How a painting of Queen Victoria's ‘Abdul' found a home in West Cork

October 28th, 2017 7:10 AM

By Southern Star Team

Beth in her garden in West Cork with the portrait of Abdul which her great grandfather, Major General Sir Thomas Dennehy commissioned.

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Cork woman Beth Hallinan tells Siobhán Cronin the extraordinary story of her great grandfather’s unique relationship with Queen Victoria and how she came to own a portrait of a now-famous Indian servant


WHILE the Stephen Frears movie Victoria and Abdul, starring Judi Dench, is tipped for numerous awards, few people know of its strong Cork connections – or that a special  painting of Abdul himself is currently given pride of place in a house in Ballydehob.

Abdul Karim, the Indian man who was brought to the UK to serve as one of Queen Victoria’s staff, was in fact ‘found’ by a Cork man – Major General Sir Thomas Dennehy.

Thomas Dennehy, who served under the Queen with the British army in India, was tasked with sourcing 12 servants for the Queen for her English residences.

Two servants initially made the journey – and the recent hit movie tells their story. 

While diaries discovered in 2010 revealed the extent of Abdul’s relationship with Queen Victoria, the story was no surprise to Ballydehob resident Beth Hallinan.

‘I remember my father talking about “The Munshi”,’ she explained, using the name Queen Victoria had affectionately used for Abdul – meaning ‘teacher’.

Beth’s great grandfather was Major General Thomas Dennehy, a gentleman in waiting to Queen Victoria, and a member of the Queen’s royal household. His family had been among the ‘Wild Geese’ who left Ireland for France after the Treaty of Limerick. As a result, he was educated in Paris, before later joining the British army.

So close were the Corkman’s links to the Queen that his only child, Beth’s grandmother Elizabeth Dennehy, was the Queen’s godchild. 

Beth even has an item of furniture which was a gift from the Queen to her grandmother, in her home in Ballydehob.

‘It’s a lovely little piece of furniture, which turns into a music stand.’

And there is another link with West Cork – because Beth says the Major General’s great grandmother’s family were part of the famous O’Mahoney clan that built Dunlough Castle at Three Castle Head on the Mizen peninsula, along with Rossbrin Castle on the Sheep’s Head.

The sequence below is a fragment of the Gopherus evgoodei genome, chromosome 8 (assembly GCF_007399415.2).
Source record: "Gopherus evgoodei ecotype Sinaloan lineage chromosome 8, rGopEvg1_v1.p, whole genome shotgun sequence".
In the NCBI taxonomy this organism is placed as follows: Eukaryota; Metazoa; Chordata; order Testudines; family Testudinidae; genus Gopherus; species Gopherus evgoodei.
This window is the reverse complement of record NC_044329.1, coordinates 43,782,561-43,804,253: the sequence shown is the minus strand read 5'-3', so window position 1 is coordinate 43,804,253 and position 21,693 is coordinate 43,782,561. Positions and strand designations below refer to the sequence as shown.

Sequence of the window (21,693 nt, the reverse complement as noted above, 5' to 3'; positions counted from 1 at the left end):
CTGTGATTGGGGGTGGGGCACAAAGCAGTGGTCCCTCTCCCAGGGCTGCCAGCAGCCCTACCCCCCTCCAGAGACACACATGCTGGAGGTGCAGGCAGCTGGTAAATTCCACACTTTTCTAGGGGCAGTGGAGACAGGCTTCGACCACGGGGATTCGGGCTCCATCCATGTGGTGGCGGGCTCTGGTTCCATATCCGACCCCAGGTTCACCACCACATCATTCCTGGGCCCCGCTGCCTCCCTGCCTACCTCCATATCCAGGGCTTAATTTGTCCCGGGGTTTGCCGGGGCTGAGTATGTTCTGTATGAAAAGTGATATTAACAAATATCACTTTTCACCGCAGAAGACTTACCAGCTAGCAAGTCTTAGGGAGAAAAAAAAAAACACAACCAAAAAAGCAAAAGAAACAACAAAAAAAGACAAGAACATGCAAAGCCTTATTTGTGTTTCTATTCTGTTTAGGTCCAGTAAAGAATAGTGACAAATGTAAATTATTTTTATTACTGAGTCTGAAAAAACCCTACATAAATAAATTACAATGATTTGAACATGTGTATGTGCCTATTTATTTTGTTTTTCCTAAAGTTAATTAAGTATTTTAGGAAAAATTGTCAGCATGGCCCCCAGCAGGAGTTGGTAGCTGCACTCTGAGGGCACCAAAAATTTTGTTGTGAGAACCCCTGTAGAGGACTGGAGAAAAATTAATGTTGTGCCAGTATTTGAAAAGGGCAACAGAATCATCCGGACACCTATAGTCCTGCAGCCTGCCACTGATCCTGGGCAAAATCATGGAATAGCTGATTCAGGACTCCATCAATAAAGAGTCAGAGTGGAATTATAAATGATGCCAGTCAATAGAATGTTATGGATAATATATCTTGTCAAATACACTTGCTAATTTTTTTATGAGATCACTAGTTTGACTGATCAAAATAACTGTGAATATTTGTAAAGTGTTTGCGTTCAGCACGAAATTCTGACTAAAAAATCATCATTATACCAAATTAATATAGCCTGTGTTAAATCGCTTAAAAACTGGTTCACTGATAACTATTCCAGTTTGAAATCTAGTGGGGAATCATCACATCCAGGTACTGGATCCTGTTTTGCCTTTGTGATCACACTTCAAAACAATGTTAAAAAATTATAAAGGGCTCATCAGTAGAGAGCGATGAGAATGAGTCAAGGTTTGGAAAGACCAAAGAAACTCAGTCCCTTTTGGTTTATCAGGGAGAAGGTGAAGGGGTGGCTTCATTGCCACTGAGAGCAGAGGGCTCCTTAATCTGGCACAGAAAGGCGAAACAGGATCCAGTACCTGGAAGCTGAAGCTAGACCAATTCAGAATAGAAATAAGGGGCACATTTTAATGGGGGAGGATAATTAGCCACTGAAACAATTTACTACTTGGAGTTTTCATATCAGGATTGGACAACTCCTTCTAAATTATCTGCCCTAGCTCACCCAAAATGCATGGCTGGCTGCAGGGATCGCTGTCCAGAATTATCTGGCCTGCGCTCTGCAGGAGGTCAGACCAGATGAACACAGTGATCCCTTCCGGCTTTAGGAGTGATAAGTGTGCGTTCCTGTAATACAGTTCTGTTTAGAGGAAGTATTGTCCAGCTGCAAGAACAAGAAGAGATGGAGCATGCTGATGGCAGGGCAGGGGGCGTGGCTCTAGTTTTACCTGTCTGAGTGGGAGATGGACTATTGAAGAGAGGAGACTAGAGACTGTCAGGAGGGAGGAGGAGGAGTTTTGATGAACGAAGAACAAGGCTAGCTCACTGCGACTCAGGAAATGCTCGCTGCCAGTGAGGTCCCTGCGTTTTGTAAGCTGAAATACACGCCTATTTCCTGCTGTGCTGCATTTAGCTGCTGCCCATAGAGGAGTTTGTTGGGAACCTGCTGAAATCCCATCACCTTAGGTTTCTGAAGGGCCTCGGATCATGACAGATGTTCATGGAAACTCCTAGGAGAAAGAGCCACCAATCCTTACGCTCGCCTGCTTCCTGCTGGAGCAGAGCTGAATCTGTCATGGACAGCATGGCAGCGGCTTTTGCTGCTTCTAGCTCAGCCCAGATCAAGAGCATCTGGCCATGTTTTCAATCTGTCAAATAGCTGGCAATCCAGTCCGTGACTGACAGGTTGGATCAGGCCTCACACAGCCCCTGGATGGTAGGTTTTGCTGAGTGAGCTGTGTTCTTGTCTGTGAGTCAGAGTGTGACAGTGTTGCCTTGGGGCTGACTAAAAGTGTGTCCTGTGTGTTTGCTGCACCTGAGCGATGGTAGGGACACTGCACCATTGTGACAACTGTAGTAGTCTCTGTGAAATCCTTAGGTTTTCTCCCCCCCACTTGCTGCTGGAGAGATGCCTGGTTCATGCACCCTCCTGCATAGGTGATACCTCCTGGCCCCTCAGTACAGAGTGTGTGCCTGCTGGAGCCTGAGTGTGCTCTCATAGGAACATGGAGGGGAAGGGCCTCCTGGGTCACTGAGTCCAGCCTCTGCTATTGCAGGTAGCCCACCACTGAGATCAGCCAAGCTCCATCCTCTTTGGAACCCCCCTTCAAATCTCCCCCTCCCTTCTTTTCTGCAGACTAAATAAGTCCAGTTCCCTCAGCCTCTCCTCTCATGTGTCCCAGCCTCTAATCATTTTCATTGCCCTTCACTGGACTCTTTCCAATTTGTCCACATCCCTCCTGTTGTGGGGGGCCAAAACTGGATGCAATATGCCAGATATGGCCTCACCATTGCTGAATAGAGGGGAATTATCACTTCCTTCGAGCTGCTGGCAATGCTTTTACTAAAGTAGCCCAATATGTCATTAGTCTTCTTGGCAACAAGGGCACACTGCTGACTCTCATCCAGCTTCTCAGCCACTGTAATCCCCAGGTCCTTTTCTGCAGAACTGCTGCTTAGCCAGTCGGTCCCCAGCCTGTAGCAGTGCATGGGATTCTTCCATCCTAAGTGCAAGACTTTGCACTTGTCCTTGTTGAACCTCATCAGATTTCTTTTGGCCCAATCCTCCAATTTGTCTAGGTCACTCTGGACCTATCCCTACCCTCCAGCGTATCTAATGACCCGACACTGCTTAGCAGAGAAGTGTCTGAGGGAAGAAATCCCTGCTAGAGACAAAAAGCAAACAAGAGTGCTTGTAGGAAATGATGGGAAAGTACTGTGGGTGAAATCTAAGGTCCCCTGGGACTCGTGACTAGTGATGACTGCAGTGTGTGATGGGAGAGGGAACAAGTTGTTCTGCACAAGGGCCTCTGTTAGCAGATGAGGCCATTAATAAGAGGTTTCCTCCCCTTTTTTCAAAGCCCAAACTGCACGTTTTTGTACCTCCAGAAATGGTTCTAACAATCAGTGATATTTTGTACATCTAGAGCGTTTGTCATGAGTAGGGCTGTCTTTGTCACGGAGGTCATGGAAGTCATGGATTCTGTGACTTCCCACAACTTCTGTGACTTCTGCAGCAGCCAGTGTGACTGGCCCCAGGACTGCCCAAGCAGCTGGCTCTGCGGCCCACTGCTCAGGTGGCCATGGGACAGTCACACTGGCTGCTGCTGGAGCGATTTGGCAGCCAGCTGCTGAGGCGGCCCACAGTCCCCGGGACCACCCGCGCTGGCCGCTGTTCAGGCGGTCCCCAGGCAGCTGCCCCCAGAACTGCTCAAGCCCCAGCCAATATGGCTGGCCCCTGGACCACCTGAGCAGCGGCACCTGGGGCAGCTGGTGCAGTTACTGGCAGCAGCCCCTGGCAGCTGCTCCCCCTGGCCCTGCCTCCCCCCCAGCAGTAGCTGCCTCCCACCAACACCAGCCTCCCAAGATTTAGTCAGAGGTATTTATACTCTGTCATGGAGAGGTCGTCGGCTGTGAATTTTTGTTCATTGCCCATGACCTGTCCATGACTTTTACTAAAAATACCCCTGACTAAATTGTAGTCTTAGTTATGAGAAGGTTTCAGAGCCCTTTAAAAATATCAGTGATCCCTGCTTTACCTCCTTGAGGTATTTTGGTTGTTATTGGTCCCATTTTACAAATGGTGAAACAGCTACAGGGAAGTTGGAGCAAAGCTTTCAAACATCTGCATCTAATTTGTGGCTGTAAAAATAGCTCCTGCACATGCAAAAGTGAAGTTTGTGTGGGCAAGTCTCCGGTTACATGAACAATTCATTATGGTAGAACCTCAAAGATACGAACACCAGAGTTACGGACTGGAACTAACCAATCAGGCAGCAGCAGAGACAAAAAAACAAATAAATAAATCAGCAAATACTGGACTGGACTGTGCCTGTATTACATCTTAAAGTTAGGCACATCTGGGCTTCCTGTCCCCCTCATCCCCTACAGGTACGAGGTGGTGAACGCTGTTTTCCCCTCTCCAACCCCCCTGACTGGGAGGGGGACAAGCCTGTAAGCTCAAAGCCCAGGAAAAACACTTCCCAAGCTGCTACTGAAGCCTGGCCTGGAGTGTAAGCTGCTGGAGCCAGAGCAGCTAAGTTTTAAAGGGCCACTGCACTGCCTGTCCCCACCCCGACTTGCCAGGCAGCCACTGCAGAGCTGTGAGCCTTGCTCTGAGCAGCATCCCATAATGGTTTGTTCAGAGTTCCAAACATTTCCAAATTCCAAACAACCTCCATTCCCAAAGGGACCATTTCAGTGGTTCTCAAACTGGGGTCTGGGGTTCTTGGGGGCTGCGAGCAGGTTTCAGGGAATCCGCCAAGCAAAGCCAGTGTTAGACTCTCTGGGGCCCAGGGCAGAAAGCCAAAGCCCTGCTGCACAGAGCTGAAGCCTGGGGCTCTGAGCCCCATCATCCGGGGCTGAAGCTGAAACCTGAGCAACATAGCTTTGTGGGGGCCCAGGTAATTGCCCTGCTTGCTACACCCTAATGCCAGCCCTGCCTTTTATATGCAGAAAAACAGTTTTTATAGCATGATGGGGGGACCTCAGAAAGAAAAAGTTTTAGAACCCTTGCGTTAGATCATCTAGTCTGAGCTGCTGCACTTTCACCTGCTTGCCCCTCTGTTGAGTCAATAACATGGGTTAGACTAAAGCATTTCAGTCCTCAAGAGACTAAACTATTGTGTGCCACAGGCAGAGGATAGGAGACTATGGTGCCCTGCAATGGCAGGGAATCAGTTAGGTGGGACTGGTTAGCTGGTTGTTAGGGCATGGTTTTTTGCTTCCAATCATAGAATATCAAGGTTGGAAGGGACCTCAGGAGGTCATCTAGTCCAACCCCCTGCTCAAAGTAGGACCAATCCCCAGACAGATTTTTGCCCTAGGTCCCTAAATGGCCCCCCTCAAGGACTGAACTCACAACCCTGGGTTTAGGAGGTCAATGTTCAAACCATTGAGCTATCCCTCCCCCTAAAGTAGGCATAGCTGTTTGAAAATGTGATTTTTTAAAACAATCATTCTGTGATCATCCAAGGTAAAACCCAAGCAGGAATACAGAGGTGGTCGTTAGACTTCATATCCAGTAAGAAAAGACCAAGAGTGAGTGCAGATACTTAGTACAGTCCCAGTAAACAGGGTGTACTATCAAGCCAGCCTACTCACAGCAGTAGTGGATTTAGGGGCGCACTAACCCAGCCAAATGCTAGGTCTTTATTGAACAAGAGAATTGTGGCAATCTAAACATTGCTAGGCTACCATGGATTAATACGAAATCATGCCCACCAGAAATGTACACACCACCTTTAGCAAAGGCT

Having watched Victoria & Abdul in Bantry cinema recently, Beth admitted she was surprised how much she enjoyed it, and how accurate it was in its historic detail.

Her father had passed down stories from his own grandfather, relating to the Munshi’s unusual relationship with the Queen, including the fact that he taught her to write and speak ‘Urdu’, that she didn’t initially realise he was a Muslim, that he had brought his wife and mother-in-law to live on the Queen’s estate, and many more details, all included in the movie.

The painting which Beth now treasures, of Abdul himself, is one of four in total which she has in her home. Major General Dennehy commissioned large paintings of all 12 servants for the Queen, but had them copied later, in smaller format, by artist Rudolph Swoboda, for himself.

Swoboda also designed the beautiful livery for the servants.

The originals now hang in the dining room of Osborne House on the Isle of Wight. The house was once a royal residence and Beth has seen them hanging there herself.

‘I used to run a restaurant near Southampton and I visited Osborne House from there,’ said the former chef, who is now enjoying her retirement in West Cork.

The large painting of Abdul takes pride of place in the film and reflects its huge significance in this unusual story. 

After Queen Victoria’s death, Abdul – who was hated and held in high suspicion by her household – was treated very badly by the British, who evicted him from his home on the royal estate, and sent him and his family back to India, despite their years of loyal service to the Queen.

They also burned all correspondence between Abdul and the Queen, although his private diary was smuggled out of Britain in 1947– leading to the revelations of recent years.

‘I often wonder if my great-grandfather fell from grace after that,’ Beth said, ‘given that he had brought him to Britain in the first place.’

Abdul’s fellow Indian servant, Mohammed, died while in service to the Queen, and is portrayed as something of a rebel in the movie. 

But Beth doesn’t know what eventually happened to the other 10servants. 

‘I remember my father saying they weren’t really a great success.’

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